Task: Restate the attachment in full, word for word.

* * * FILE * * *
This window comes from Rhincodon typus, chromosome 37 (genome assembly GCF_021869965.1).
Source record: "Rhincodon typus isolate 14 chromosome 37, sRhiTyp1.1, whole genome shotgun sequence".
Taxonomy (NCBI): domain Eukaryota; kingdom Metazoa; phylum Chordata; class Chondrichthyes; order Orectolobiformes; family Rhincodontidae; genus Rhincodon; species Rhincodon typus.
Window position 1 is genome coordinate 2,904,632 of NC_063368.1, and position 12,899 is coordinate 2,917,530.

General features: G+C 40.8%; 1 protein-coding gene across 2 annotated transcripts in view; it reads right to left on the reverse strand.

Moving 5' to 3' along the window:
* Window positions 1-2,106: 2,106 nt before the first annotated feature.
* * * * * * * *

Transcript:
This window comes from Rhincodon typus, chromosome 37 (genome assembly GCF_021869965.1).
Source record: "Rhincodon typus isolate 14 chromosome 37, sRhiTyp1.1, whole genome shotgun sequence".
Taxonomy (NCBI): domain Eukaryota; kingdom Metazoa; phylum Chordata; class Chondrichthyes; order Orectolobiformes; family Rhincodontidae; genus Rhincodon; species Rhincodon typus.
Window position 1 is genome coordinate 2,904,632 of NC_063368.1, and position 12,899 is coordinate 2,917,530.

General features: G+C 40.8%; 1 protein-coding gene across 2 annotated transcripts in view; it reads right to left on the reverse strand.

Moving 5' to 3' along the window:
* Window positions 1-2,106: 2,106 nt before the first annotated feature.